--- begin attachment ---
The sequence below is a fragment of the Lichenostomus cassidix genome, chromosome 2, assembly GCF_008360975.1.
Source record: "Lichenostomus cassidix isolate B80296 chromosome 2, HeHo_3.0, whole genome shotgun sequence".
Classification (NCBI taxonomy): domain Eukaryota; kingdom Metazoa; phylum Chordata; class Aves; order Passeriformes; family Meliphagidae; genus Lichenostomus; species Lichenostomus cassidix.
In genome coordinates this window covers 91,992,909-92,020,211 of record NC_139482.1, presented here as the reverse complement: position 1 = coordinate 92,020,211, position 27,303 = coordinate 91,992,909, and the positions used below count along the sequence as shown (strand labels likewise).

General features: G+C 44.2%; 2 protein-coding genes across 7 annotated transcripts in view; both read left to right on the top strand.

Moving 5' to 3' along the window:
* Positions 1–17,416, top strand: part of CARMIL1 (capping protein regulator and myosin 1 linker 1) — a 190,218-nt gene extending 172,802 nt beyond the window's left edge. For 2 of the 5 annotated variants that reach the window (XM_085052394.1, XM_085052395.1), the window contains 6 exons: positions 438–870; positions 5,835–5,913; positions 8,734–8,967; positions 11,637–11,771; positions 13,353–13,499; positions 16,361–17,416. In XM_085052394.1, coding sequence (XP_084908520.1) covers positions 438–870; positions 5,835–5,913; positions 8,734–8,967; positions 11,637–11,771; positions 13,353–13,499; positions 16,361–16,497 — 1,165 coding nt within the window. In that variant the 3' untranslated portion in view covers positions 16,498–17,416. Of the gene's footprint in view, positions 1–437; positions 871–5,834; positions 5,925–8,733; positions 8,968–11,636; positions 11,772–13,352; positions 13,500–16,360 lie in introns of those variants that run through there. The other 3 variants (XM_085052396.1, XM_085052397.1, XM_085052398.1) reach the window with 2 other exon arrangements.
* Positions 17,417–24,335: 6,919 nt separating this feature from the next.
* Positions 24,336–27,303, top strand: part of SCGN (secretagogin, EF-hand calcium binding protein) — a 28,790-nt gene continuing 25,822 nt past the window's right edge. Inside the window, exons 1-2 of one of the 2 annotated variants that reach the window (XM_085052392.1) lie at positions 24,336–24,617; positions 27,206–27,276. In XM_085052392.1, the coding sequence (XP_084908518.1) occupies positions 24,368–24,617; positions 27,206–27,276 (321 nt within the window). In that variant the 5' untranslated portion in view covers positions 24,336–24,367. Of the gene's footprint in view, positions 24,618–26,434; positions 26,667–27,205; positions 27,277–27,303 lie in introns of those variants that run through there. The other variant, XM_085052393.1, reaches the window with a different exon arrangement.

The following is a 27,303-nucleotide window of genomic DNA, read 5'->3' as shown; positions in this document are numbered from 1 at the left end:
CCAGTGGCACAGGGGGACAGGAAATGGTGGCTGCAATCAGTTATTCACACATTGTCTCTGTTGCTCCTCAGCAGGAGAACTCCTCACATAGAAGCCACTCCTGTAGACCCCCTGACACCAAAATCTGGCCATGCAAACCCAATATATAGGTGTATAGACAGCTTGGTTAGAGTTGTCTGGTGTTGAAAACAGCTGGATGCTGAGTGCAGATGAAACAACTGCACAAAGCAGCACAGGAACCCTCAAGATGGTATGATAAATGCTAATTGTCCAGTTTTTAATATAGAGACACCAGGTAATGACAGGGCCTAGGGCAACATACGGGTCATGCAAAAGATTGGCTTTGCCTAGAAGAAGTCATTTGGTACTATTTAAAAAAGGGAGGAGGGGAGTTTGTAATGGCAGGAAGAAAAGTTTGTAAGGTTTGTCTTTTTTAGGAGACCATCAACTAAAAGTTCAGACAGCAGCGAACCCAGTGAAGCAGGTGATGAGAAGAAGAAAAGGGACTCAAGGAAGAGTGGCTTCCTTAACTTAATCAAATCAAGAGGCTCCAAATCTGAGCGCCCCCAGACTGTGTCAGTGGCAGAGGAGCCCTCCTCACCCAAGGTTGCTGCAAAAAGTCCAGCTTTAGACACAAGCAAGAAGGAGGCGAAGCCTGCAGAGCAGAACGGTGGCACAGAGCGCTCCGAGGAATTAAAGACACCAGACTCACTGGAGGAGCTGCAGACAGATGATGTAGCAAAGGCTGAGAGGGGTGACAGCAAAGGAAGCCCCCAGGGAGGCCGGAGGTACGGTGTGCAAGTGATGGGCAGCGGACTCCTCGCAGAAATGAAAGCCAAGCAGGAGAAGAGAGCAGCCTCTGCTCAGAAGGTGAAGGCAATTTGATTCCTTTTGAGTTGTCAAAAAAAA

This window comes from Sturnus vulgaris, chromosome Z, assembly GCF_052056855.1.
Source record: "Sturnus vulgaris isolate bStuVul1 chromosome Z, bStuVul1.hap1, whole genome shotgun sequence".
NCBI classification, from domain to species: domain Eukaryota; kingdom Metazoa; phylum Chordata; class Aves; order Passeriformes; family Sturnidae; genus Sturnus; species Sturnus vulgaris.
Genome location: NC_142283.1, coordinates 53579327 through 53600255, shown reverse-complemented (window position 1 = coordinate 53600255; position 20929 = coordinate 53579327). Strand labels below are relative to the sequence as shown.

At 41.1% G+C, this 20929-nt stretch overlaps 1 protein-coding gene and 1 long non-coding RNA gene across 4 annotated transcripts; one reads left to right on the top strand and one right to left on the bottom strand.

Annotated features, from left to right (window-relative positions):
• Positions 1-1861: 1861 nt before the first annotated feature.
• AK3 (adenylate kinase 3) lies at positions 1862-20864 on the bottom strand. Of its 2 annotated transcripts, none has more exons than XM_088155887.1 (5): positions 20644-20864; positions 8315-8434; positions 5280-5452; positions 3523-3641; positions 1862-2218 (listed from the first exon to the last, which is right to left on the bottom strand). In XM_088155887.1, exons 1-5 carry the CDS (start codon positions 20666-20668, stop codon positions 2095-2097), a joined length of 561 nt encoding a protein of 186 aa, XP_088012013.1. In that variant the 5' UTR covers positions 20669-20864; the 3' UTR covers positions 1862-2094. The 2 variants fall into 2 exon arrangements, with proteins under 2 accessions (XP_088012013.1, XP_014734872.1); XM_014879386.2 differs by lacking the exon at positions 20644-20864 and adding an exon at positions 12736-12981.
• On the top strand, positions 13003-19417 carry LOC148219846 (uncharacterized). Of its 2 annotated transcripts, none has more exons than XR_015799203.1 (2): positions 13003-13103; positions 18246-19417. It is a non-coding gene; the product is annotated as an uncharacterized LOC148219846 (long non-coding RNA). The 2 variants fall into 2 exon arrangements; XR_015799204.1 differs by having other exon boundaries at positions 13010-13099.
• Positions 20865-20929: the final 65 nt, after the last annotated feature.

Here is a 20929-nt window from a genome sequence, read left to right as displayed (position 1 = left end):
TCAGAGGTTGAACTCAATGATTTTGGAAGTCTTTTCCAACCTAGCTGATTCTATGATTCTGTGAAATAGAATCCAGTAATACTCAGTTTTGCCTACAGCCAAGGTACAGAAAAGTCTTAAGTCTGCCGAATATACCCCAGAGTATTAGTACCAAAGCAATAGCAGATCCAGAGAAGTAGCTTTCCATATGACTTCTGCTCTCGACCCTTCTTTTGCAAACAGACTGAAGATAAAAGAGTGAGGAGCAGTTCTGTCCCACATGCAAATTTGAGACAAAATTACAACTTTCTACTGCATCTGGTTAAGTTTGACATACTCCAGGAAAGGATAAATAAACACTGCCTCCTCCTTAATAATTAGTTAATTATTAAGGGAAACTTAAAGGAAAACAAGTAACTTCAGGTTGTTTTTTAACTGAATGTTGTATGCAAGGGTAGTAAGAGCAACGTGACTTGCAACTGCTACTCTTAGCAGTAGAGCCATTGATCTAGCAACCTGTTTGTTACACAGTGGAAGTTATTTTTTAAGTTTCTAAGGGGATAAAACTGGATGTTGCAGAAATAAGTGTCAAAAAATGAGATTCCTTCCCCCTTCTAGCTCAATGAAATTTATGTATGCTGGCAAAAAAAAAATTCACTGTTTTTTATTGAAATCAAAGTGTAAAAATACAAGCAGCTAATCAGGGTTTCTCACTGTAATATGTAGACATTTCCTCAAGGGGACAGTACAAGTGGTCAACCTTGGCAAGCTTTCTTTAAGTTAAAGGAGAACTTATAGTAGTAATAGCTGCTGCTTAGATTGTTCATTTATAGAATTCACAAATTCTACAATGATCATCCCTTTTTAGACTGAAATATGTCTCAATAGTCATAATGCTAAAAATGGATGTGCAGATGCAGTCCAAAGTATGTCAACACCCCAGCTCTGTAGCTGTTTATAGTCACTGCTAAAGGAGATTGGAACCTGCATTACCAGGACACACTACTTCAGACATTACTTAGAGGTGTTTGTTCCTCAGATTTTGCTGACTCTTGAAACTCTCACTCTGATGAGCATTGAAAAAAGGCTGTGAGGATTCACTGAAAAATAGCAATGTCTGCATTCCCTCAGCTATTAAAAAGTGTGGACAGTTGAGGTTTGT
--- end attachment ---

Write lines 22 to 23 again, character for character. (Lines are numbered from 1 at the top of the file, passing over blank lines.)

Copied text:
Here is a 20929-nt window from a genome sequence, read left to right as displayed (position 1 = left end):
TCAGAGGTTGAACTCAATGATTTTGGAAGTCTTTTCCAACCTAGCTGATTCTATGATTCTGTGAAATAGAATCCAGTAATACTCAGTTTTGCCTACAGCCAAGGTACAGAAAAGTCTTAAGTCTGCCGAATATACCCCAGAGTATTAGTACCAAAGCAATAGCAGATCCAGAGAAGTAGCTTTCCATATGACTTCTGCTCTCGACCCTTCTTTTGCAAACAGACTGAAGATAAAAGAGTGAGGAGCAGTTCTGTCCCACATGCAAATTTGAGACAAAATTACAACTTTCTACTGCATCTGGTTAAGTTTGACATACTCCAGGAAAGGATAAATAAACACTGCCTCCTCCTTAATAATTAGTTAATTATTAAGGGAAACTTAAAGGAAAACAAGTAACTTCAGGTTGTTTTTTAACTGAATGTTGTATGCAAGGGTAGTAAGAGCAACGTGACTTGCAACTGCTACTCTTAGCAGTAGAGCCATTGATCTAGCAACCTGTTTGTTACACAGTGGAAGTTATTTTTTAAGTTTCTAAGGGGATAAAACTGGATGTTGCAGAAATAAGTGTCAAAAAATGAGATTCCTTCCCCCTTCTAGCTCAATGAAATTTATGTATGCTGGCAAAAAAAAAATTCACTGTTTTTTATTGAAATCAAAGTGTAAAAATACAAGCAGCTAATCAGGGTTTCTCACTGTAATATGTAGACATTTCCTCAAGGGGACAGTACAAGTGGTCAACCTTGGCAAGCTTTCTTTAAGTTAAAGGAGAACTTATAGTAGTAATAGCTGCTGCTTAGATTGTTCATTTATAGAATTCACAAATTCTACAATGATCATCCCTTTTTAGACTGAAATATGTCTCAATAGTCATAATGCTAAAAATGGATGTGCAGATGCAGTCCAAAGTATGTCAACACCCCAGCTCTGTAGCTGTTTATAGTCACTGCTAAAGGAGATTGGAACCTGCATTACCAGGACACACTACTTCAGACATTACTTAGAGGTGTTTGTTCCTCAGATTTTGCTGACTCTTGAAACTCTCACTCTGATGAGCATTGAAAAAAGGCTGTGAGGATTCACTGAAAAATAGCAATGTCTGCATTCCCTCAGCTATTAAAAAGTGTGGACAGTTGAGGTTTGT